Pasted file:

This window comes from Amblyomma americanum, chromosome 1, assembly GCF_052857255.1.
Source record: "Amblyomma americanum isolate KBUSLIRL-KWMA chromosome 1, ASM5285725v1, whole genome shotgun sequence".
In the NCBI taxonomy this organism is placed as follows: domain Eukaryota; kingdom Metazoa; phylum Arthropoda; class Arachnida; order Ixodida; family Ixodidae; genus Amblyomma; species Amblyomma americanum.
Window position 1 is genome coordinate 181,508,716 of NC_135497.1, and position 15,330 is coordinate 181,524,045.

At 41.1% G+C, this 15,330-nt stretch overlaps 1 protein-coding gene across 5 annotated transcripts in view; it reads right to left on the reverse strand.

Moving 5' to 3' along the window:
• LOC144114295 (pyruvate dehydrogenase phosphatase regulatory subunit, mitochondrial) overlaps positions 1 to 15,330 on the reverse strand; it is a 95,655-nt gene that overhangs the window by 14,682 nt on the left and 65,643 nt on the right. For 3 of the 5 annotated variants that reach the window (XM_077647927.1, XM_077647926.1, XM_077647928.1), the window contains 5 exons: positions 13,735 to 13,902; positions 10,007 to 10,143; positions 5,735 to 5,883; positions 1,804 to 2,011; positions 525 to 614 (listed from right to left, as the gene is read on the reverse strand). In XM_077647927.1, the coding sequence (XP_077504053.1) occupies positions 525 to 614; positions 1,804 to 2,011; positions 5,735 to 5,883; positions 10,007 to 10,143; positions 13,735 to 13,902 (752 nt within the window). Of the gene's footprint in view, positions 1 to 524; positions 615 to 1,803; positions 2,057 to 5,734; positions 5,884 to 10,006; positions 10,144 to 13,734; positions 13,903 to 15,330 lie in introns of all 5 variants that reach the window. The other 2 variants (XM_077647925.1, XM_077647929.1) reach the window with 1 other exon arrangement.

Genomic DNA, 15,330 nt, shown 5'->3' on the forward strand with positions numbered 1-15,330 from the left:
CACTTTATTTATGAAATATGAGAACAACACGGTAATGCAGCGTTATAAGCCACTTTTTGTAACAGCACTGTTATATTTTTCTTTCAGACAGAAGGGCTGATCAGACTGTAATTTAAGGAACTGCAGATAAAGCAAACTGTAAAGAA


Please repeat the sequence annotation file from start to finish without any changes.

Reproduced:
This window comes from Amblyomma americanum, chromosome 1, assembly GCF_052857255.1.
Source record: "Amblyomma americanum isolate KBUSLIRL-KWMA chromosome 1, ASM5285725v1, whole genome shotgun sequence".
In the NCBI taxonomy this organism is placed as follows: domain Eukaryota; kingdom Metazoa; phylum Arthropoda; class Arachnida; order Ixodida; family Ixodidae; genus Amblyomma; species Amblyomma americanum.
Window position 1 is genome coordinate 181,508,716 of NC_135497.1, and position 15,330 is coordinate 181,524,045.

At 41.1% G+C, this 15,330-nt stretch overlaps 1 protein-coding gene across 5 annotated transcripts in view; it reads right to left on the reverse strand.

Moving 5' to 3' along the window:
• LOC144114295 (pyruvate dehydrogenase phosphatase regulatory subunit, mitochondrial) overlaps positions 1 to 15,330 on the reverse strand; it is a 95,655-nt gene that overhangs the window by 14,682 nt on the left and 65,643 nt on the right. For 3 of the 5 annotated variants that reach the window (XM_077647927.1, XM_077647926.1, XM_077647928.1), the window contains 5 exons: positions 13,735 to 13,902; positions 10,007 to 10,143; positions 5,735 to 5,883; positions 1,804 to 2,011; positions 525 to 614 (listed from right to left, as the gene is read on the reverse strand). In XM_077647927.1, the coding sequence (XP_077504053.1) occupies positions 525 to 614; positions 1,804 to 2,011; positions 5,735 to 5,883; positions 10,007 to 10,143; positions 13,735 to 13,902 (752 nt within the window). Of the gene's footprint in view, positions 1 to 524; positions 615 to 1,803; positions 2,057 to 5,734; positions 5,884 to 10,006; positions 10,144 to 13,734; positions 13,903 to 15,330 lie in introns of all 5 variants that reach the window. The other 2 variants (XM_077647925.1, XM_077647929.1) reach the window with 1 other exon arrangement.

Genomic DNA, 15,330 nt, shown 5'->3' on the forward strand with positions numbered 1-15,330 from the left:
CACTTTATTTATGAAATATGAGAACAACACGGTAATGCAGCGTTATAAGCCACTTTTTGTAACAGCACTGTTATATTTTTCTTTCAGACAGAAGGGCTGATCAGACTGTAATTTAAGGAACTGCAGATAAAGCAAACTGTAAAGAA